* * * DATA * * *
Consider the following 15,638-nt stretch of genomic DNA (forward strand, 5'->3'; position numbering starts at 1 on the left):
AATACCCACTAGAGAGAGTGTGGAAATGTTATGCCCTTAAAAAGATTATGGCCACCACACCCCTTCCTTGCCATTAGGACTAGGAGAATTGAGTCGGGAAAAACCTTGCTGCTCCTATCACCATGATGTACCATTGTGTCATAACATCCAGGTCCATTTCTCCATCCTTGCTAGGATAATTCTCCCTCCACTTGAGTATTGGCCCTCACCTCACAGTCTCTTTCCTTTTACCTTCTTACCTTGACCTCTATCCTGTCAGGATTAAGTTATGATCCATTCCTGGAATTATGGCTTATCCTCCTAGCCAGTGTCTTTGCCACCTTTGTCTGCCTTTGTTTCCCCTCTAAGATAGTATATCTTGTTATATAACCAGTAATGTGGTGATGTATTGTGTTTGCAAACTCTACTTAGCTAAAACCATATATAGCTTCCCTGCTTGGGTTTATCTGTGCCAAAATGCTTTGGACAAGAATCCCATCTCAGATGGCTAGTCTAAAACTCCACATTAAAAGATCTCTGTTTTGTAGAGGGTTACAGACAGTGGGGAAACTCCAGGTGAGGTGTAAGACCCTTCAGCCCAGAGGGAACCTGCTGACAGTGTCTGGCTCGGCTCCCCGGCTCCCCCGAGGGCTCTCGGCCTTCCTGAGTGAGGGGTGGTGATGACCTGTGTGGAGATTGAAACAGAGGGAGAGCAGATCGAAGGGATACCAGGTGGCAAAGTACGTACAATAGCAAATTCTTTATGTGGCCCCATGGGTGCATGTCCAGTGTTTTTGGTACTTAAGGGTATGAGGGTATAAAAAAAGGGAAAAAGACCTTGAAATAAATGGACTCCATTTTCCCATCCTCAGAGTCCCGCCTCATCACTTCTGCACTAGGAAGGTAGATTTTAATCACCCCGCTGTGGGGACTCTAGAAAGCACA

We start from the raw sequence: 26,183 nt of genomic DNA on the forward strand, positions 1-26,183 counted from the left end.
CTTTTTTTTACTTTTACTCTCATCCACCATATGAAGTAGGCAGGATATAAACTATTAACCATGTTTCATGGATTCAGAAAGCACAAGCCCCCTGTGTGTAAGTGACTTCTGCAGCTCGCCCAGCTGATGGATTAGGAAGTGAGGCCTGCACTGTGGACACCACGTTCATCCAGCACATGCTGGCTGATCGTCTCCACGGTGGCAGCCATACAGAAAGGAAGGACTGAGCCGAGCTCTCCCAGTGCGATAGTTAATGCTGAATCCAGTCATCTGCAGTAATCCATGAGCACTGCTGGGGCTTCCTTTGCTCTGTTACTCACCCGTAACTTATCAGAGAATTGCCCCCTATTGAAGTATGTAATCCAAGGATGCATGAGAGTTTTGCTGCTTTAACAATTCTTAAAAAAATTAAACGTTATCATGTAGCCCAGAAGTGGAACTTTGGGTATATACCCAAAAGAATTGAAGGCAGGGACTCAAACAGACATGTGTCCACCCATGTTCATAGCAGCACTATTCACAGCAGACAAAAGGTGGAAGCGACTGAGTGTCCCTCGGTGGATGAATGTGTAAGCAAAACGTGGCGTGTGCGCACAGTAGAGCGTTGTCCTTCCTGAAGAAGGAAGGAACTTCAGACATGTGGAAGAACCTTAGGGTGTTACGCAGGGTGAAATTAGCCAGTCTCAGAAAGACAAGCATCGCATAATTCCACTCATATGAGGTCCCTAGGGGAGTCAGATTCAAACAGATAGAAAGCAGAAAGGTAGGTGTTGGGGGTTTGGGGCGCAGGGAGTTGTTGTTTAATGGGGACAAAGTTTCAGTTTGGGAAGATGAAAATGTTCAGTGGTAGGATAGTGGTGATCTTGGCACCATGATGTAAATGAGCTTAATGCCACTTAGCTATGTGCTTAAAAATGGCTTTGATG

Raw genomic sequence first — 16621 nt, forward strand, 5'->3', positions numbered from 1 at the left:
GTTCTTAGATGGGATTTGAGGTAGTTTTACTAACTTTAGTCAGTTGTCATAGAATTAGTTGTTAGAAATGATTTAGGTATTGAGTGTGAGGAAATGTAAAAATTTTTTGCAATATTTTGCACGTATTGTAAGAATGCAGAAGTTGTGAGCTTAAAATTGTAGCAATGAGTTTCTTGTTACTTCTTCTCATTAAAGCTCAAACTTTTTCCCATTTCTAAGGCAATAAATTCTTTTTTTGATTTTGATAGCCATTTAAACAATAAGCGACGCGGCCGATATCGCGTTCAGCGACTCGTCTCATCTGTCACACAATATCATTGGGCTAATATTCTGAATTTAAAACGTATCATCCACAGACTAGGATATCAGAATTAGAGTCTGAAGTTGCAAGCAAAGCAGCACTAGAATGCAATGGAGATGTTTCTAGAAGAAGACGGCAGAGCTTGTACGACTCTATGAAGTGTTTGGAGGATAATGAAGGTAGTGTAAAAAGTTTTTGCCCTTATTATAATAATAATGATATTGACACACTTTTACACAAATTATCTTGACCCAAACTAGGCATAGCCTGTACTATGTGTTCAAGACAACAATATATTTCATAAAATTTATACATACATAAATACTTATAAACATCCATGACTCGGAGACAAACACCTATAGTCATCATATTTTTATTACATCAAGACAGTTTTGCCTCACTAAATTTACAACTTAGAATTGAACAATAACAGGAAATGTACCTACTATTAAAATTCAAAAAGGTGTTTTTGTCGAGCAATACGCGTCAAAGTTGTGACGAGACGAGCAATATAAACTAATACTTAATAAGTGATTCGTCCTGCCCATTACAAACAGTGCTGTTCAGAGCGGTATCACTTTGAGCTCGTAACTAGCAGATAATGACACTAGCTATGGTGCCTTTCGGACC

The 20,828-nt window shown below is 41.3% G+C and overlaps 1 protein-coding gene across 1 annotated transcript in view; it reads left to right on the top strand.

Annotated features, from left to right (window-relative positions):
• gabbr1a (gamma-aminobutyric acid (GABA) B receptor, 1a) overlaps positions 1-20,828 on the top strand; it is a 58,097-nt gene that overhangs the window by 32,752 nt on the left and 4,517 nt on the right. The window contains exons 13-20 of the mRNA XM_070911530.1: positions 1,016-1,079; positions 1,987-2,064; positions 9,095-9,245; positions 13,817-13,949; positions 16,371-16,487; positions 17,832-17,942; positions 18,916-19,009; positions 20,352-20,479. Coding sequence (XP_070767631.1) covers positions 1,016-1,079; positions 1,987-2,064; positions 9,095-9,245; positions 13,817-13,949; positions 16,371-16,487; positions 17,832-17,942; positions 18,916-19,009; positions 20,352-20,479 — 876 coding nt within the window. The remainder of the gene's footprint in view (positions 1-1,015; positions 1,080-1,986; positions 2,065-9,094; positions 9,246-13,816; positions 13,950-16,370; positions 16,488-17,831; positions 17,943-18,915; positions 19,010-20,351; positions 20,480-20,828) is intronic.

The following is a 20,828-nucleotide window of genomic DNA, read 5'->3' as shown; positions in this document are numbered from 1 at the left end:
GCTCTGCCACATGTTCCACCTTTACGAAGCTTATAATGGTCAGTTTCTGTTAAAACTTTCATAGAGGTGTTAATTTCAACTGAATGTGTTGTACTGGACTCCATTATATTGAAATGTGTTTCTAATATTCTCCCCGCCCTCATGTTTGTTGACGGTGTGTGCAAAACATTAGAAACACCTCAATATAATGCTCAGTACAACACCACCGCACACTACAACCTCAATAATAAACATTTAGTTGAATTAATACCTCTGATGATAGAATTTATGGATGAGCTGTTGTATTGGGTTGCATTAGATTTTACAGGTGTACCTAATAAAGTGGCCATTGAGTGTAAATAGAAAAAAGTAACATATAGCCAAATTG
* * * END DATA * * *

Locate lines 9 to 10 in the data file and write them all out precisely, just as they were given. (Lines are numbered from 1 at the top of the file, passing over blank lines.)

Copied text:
• gabbr1a (gamma-aminobutyric acid (GABA) B receptor, 1a) overlaps positions 1-20,828 on the top strand; it is a 58,097-nt gene that overhangs the window by 32,752 nt on the left and 4,517 nt on the right. The window contains exons 13-20 of the mRNA XM_070911530.1: positions 1,016-1,079; positions 1,987-2,064; positions 9,095-9,245; positions 13,817-13,949; positions 16,371-16,487; positions 17,832-17,942; positions 18,916-19,009; positions 20,352-20,479. Coding sequence (XP_070767631.1) covers positions 1,016-1,079; positions 1,987-2,064; positions 9,095-9,245; positions 13,817-13,949; positions 16,371-16,487; positions 17,832-17,942; positions 18,916-19,009; positions 20,352-20,479 — 876 coding nt within the window. The remainder of the gene's footprint in view (positions 1-1,015; positions 1,080-1,986; positions 2,065-9,094; positions 9,246-13,816; positions 13,950-16,370; positions 16,488-17,831; positions 17,943-18,915; positions 19,010-20,351; positions 20,480-20,828) is intronic.

The following is a 20,828-nucleotide window of genomic DNA, read 5'->3' as shown; positions in this document are numbered from 1 at the left end: